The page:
Johannesburg: The conviction of a youth wing
leader of ruling African National Congress of hate speech for singing a controversial anthem by a court has been criticised by the party which termed it as a ban on ANC`s anti-apartheid
Judge Collion Lamont yesterday ruled in the Equality
Court here that singing of anti-apartheid struggle song known
as "dubula ibhunu," which loosely translate as "shoot the
white farmer" and "they are rapists" an indigenous language,
constituted hate speech.
"The ANC is appalled at the decision because we think the
decision does not appreciate the history of the ANC and the
history of the liberation movement," spokesman Keith Khoza said as he indicated that the ANC would consider the judgement before deciding how to proceed on the matter.
By contrast, AfriForum, whose youth wing brought the
application against Malema at the Equality Court, said it was
extremely happy with the ruling.
The court had said that the songs amount to hate speech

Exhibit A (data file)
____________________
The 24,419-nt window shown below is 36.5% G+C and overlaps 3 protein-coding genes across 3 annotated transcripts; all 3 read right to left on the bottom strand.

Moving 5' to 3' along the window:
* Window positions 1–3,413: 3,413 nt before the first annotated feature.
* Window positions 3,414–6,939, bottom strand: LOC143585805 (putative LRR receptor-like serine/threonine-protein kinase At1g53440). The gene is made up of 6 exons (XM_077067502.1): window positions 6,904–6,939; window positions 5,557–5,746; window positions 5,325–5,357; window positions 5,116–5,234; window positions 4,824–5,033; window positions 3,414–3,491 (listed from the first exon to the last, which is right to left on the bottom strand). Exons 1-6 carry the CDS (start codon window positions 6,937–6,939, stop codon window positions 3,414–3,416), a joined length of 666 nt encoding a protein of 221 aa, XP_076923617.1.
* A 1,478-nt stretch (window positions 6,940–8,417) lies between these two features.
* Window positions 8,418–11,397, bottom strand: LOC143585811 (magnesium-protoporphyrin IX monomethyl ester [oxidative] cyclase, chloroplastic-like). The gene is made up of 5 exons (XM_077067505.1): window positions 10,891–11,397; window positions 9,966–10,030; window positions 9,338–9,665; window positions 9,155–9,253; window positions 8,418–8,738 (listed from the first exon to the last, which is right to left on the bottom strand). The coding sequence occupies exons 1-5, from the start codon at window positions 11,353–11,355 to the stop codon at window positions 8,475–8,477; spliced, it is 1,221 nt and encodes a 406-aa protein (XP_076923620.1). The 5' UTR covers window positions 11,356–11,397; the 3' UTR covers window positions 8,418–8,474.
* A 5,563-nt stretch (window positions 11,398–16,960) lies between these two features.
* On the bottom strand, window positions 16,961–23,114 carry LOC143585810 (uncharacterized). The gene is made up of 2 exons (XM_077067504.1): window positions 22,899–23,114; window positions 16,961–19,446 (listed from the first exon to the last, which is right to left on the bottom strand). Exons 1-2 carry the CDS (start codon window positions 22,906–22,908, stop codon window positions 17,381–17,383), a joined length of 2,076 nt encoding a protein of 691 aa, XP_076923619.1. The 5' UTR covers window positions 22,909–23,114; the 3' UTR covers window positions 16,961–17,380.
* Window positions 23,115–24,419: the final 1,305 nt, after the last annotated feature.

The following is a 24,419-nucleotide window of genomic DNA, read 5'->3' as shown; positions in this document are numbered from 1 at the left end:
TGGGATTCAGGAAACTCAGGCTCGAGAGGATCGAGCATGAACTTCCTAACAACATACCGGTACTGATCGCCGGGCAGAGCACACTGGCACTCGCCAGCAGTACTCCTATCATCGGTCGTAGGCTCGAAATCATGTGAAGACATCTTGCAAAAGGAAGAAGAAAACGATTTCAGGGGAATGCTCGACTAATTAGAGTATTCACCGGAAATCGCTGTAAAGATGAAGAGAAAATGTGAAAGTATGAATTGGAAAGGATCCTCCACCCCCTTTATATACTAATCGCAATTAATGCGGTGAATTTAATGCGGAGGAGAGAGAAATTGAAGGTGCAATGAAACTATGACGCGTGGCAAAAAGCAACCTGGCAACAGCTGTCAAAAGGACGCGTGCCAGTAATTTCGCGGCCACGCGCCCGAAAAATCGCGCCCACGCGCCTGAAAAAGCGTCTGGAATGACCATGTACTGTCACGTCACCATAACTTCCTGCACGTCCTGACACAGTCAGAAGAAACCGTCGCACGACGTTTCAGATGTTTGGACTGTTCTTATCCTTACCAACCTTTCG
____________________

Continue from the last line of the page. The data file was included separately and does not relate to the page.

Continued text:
against whites and were as divergent and polarised as the
content of the song. The judge charged ANC Youth League leader
Julius Malema with hate speech while hearing a case filed by
the Afrikaner group AfriForum.
AfriForum had argued the words threatened the safety of
Afrikaners and farmers.
Violating the judgement, a group of some 100 supporters
broke out singing the song outside the court.
Theunis Botha, leader of the Christian Democratic Party,
called for the ANC to dismiss Malema, who is facing a separate
internal disciplinary hearing for allegedly bringing the ANC
into disrepute by among other things threatening to intervene
in bringing down the government in neighbouring Botswana.
Jan Bosman, Secretary of another white group, the
Afrikanerbond, said in a statement: "The race-card... is now
regularly played. The inevitable consequence is that the broad
South African society is becoming more race-based and
The South African Communist Party came out in support of
Malema with spokesman Malesela Maleka saying the decision in
the Equality Court was "regrettable."
Opposition Freedom Front Plus leader Pieter Mulder, also
exclusively white, said the party hoped the judgment would be
the first step in getting the country "out of the swamp of
hate speech and racism".
"The contrast between the Mandela approach after 1994 and
the Malema approach the past year, shouted out for an
adjustment," Mulder said.